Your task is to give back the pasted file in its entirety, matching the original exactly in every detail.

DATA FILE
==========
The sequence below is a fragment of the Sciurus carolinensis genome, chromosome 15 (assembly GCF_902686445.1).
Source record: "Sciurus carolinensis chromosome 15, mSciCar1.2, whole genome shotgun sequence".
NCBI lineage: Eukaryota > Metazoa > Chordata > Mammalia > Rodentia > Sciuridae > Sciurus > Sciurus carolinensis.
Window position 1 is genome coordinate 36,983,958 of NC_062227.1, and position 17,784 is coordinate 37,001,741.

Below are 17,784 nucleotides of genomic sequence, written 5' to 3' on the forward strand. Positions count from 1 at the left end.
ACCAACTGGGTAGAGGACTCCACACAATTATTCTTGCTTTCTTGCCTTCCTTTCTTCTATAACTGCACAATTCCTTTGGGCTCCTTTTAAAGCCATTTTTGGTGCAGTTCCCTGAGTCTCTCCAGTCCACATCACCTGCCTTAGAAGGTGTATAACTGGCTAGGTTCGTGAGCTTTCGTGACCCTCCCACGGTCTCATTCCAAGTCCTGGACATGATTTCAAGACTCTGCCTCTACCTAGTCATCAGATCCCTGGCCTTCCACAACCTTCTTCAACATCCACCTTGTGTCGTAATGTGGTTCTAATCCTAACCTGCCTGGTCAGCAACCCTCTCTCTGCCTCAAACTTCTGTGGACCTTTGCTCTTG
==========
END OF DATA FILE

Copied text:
The sequence below is a fragment of the Sciurus carolinensis genome, chromosome 15 (assembly GCF_902686445.1).
Source record: "Sciurus carolinensis chromosome 15, mSciCar1.2, whole genome shotgun sequence".
NCBI lineage: Eukaryota > Metazoa > Chordata > Mammalia > Rodentia > Sciuridae > Sciurus > Sciurus carolinensis.
Window position 1 is genome coordinate 36,983,958 of NC_062227.1, and position 17,784 is coordinate 37,001,741.

Below are 17,784 nucleotides of genomic sequence, written 5' to 3' on the forward strand. Positions count from 1 at the left end.
ACCAACTGGGTAGAGGACTCCACACAATTATTCTTGCTTTCTTGCCTTCCTTTCTTCTATAACTGCACAATTCCTTTGGGCTCCTTTTAAAGCCATTTTTGGTGCAGTTCCCTGAGTCTCTCCAGTCCACATCACCTGCCTTAGAAGGTGTATAACTGGCTAGGTTCGTGAGCTTTCGTGACCCTCCCACGGTCTCATTCCAAGTCCTGGACATGATTTCAAGACTCTGCCTCTACCTAGTCATCAGATCCCTGGCCTTCCACAACCTTCTTCAACATCCACCTTGTGTCGTAATGTGGTTCTAATCCTAACCTGCCTGGTCAGCAACCCTCTCTCTGCCTCAAACTTCTGTGGACCTTTGCTCTTG